|How can one began to thank you Mak for the lessons you taught in a way that only a goofy doofy laughy boy could teach….You gave us more tears than any furry face has ever given us, you sopped up more tears in your fur than any other furry face has had to absorb. You came when we needed you most – gave with your whole heart and a whole lot more- — SURPRISE nine puppies.
You mended hearts and broke hearts. You, my wild man left us having proven yourself as an awesome father, super lover boy and worthy Dog Scout. Things were never dull once you joined our home. You came as our guide to help us understand Fetal Alcohol Spectrum Disorder CLEAR – CONCISE communication with a healthy dose of LOVE.
You taught us to TEACH things in small steps
over and over.
You balked and stretched at each landing, tentatively tested each step and finally ran and zoomed up and down on chase the cat missions. In the process of learning you showed us what generalization meant – it meant you had to learn to go up and down, you had to learn about wood steps and concrete steps. We had to teach you to go down carpeted steps, one paw at a time. And now dear Mak when I am frustrated with someone who is not learning as quickly as I can, I think of you and all the steps we worked on. And I break it down to smaller steps realizing that each step is important and I smile with the picture of all 70 furry pounds of you confused and scared of a simple step.
from all of us at
You taught us
the cost of innocence.
I never understood why our young people with FASDs found it so hard to apologize for the damage and pain and confusion they caused in others lives. You wiggly boy came to teach us that innocence is not FREE and that all of us in our innocence fall short of the Glory of God. You came to show us in our wondrous abilities of trying to do right that sometimes things happen from innocence and in innocence we hurt others to such depth that we cannot understand their pain because we have not made the investment nor walked in their shoes. You showed us in a deeper sense the importance of Jesus -- in our inability to protect, or choose, or simply not pay attention we fall short, we sin, we place ourselves in harms way. We cause unintended damage and pain to those we don’t intend to hurt.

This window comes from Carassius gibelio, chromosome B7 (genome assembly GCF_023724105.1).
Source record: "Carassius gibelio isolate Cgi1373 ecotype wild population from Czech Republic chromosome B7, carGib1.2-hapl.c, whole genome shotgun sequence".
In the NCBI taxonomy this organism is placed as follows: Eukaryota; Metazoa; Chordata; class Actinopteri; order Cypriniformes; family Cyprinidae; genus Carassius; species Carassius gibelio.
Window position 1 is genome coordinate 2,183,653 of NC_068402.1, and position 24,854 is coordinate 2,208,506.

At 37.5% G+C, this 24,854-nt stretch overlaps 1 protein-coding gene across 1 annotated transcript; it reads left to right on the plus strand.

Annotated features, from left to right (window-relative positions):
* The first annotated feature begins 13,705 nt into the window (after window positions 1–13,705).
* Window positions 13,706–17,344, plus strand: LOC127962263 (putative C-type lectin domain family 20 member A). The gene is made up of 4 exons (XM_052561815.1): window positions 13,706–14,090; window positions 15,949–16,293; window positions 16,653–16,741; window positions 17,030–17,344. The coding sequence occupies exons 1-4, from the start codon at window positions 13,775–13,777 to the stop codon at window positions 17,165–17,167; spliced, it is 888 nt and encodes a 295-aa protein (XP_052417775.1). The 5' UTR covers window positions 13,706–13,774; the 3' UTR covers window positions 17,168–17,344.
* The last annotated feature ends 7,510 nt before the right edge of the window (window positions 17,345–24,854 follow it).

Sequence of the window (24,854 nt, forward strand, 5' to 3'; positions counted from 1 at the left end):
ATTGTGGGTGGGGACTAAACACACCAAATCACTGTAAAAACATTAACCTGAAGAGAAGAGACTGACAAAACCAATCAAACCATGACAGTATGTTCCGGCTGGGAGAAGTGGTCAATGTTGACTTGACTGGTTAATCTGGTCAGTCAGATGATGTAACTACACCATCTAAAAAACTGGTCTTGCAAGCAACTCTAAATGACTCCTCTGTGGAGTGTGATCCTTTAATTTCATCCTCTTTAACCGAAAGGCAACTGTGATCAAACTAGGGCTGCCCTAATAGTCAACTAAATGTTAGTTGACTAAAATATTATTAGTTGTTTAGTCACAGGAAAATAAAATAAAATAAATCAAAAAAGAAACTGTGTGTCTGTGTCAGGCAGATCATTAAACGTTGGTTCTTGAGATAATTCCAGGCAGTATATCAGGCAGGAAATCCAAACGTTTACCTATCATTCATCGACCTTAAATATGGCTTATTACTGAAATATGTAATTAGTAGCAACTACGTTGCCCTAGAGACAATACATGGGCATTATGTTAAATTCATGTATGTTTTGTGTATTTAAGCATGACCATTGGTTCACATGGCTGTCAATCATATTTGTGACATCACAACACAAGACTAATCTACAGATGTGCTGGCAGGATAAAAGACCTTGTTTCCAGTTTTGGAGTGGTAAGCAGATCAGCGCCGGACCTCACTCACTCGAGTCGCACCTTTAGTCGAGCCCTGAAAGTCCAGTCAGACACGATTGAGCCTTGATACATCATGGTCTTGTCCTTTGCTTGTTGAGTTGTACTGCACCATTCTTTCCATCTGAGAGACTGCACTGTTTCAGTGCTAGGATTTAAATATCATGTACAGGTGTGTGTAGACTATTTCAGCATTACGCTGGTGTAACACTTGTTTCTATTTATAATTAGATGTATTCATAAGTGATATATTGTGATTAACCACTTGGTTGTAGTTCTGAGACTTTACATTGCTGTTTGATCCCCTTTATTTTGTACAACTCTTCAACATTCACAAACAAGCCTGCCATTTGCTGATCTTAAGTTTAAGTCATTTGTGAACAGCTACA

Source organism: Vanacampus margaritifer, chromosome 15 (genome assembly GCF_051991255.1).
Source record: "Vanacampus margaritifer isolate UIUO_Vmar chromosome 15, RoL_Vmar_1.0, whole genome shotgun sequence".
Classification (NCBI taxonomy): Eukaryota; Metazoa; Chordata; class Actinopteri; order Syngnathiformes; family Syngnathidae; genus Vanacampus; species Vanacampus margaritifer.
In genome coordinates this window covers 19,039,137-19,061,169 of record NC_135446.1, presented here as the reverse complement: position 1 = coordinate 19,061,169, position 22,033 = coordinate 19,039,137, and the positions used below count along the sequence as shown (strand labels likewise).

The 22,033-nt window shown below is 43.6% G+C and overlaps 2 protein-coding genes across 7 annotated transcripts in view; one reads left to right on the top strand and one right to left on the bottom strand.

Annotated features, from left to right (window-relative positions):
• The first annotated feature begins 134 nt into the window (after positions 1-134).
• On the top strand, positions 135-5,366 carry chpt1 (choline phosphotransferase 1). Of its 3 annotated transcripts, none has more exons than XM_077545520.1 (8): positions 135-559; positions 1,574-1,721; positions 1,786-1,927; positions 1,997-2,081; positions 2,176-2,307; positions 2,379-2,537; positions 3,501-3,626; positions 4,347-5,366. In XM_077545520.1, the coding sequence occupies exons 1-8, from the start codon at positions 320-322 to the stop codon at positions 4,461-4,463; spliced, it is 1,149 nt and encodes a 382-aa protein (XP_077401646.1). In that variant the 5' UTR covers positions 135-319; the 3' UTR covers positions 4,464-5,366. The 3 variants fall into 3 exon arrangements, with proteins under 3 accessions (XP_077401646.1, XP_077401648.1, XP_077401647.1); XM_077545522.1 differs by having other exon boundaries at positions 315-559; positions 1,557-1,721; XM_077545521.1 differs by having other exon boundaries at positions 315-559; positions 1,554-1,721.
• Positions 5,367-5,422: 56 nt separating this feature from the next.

You taught us the value of cause and effect
You left behind a growing pack of pups who have as little knowledge of cause and effect as you had and will need to be protected from harm for a lifetime. We laugh as we watch your offspring destroying their warm dog bed - it's winter and a bed is important in a dog house, but in momentous glee they are captured by tugging and growling until the bed is pulled through the small door and soon the sky is filled with small foam pieces and puppy laughter and wiggles of delight as they chase the falling mess . . . not understanding they have just lost their warm, snuggly happy place and they will be cold. It took our daughter nine homes to understand the preciousness of a warm safe place to live. Today we watch as she transverses adulthood lacking this same skill. Innocently bouncing from one exciting thing to another - needing a cleanup crew.
|You taught us practice is worth the effort
We learned over time how to teach you and you even painted us a picture, gave us a pink conformation ribbon and earned your Dog Scout Title.
And like teaching our children with FASDs nothing you learned came easy and as teachers we were dragged and jumped and bruised. Teaching you humbled us - humbled us as you twisted out of your collar and ran through the Pet Store, humbled us as we tackled you on long recalls. Yet in the end you walked along side us, loose leashed happy to be family, always laughing – finding joy in the little and the simple.
You taught us
You broke our hearts with your final mission – we had built fences to protect you, we had worked long hours to train you to be safe, but in the end that laughing freedom to run and run and run broke your body and broke our hearts. And the final lesson you shared in two huge pieces – for us the caregivers you gave us contrite hearts. To our little adult with FASDs you showed her the cost of abandoned running without control. For Liz, you gave your life so she could understand living. She didn't die this year, but you dear prince in your abandonment of the moment did.
You showed by
the value of life